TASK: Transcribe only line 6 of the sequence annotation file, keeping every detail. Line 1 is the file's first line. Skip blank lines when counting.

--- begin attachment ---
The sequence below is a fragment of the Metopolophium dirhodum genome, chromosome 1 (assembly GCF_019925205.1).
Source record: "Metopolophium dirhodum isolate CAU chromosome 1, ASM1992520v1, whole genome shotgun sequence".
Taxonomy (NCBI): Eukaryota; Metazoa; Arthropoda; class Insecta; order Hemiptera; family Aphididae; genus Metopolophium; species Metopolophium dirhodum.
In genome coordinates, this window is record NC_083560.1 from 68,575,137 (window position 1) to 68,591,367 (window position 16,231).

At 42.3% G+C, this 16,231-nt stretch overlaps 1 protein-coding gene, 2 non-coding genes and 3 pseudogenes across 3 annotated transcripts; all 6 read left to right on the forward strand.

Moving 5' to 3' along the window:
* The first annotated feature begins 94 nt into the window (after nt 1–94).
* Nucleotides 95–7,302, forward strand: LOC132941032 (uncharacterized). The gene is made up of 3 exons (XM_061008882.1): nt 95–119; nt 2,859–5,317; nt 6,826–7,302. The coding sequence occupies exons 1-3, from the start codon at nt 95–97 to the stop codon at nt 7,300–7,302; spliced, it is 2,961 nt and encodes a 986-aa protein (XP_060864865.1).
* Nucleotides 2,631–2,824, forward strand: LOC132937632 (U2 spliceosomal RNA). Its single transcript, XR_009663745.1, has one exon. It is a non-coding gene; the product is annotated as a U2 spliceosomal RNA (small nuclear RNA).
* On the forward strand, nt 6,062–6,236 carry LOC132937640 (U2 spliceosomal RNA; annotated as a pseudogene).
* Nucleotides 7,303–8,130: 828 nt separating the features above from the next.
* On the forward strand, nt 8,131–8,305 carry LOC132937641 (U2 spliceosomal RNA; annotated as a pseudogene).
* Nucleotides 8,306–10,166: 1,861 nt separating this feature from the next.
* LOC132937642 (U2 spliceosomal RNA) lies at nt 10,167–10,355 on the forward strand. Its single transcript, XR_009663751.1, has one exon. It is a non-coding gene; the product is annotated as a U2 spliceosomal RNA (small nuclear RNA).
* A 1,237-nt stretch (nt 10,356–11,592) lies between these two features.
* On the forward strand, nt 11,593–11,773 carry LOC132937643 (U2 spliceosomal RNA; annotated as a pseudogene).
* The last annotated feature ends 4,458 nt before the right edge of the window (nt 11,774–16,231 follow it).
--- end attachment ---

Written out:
Moving 5' to 3' along the window: